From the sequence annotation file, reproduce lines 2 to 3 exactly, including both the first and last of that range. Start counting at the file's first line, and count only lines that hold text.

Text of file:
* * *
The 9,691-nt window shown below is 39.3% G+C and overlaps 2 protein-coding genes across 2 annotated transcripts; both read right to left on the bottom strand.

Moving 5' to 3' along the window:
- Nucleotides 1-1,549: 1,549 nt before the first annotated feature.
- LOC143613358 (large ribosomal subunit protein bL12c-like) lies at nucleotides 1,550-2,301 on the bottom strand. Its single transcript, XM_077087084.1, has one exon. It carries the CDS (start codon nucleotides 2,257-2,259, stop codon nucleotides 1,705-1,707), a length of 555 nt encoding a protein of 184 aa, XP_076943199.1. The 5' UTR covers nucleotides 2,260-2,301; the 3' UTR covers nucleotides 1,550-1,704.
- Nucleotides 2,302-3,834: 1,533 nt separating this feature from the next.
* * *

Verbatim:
Moving 5' to 3' along the window:
- Nucleotides 1-1,549: 1,549 nt before the first annotated feature.